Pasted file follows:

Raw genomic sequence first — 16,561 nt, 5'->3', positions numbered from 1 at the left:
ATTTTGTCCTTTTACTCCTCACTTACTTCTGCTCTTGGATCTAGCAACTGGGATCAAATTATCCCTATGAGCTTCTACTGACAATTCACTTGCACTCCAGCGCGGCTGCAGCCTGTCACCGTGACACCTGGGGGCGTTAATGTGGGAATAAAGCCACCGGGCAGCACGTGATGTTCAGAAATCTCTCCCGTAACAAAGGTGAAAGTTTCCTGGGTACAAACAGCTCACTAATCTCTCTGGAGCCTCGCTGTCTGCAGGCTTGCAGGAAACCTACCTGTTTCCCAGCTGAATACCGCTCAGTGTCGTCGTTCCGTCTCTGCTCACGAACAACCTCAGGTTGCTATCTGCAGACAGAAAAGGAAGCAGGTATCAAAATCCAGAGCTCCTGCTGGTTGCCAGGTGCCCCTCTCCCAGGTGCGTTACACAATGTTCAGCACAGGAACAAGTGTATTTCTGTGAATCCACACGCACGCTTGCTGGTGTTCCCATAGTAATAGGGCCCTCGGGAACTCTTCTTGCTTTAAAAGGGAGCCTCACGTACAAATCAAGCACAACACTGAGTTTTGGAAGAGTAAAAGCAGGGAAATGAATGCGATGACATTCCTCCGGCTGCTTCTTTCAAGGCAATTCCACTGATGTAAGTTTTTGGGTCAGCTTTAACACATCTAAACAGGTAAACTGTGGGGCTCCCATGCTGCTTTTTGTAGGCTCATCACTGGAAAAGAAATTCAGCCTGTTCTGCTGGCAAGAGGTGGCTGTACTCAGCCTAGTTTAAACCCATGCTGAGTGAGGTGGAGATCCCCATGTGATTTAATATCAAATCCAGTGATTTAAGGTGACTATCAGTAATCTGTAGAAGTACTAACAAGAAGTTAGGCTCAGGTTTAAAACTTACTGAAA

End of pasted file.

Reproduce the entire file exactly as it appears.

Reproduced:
Raw genomic sequence first — 16,561 nt, 5'->3', positions numbered from 1 at the left:
ATTTTGTCCTTTTACTCCTCACTTACTTCTGCTCTTGGATCTAGCAACTGGGATCAAATTATCCCTATGAGCTTCTACTGACAATTCACTTGCACTCCAGCGCGGCTGCAGCCTGTCACCGTGACACCTGGGGGCGTTAATGTGGGAATAAAGCCACCGGGCAGCACGTGATGTTCAGAAATCTCTCCCGTAACAAAGGTGAAAGTTTCCTGGGTACAAACAGCTCACTAATCTCTCTGGAGCCTCGCTGTCTGCAGGCTTGCAGGAAACCTACCTGTTTCCCAGCTGAATACCGCTCAGTGTCGTCGTTCCGTCTCTGCTCACGAACAACCTCAGGTTGCTATCTGCAGACAGAAAAGGAAGCAGGTATCAAAATCCAGAGCTCCTGCTGGTTGCCAGGTGCCCCTCTCCCAGGTGCGTTACACAATGTTCAGCACAGGAACAAGTGTATTTCTGTGAATCCACACGCACGCTTGCTGGTGTTCCCATAGTAATAGGGCCCTCGGGAACTCTTCTTGCTTTAAAAGGGAGCCTCACGTACAAATCAAGCACAACACTGAGTTTTGGAAGAGTAAAAGCAGGGAAATGAATGCGATGACATTCCTCCGGCTGCTTCTTTCAAGGCAATTCCACTGATGTAAGTTTTTGGGTCAGCTTTAACACATCTAAACAGGTAAACTGTGGGGCTCCCATGCTGCTTTTTGTAGGCTCATCACTGGAAAAGAAATTCAGCCTGTTCTGCTGGCAAGAGGTGGCTGTACTCAGCCTAGTTTAAACCCATGCTGAGTGAGGTGGAGATCCCCATGTGATTTAATATCAAATCCAGTGATTTAAGGTGACTATCAGTAATCTGTAGAAGTACTAACAAGAAGTTAGGCTCAGGTTTAAAACTTACTGAAA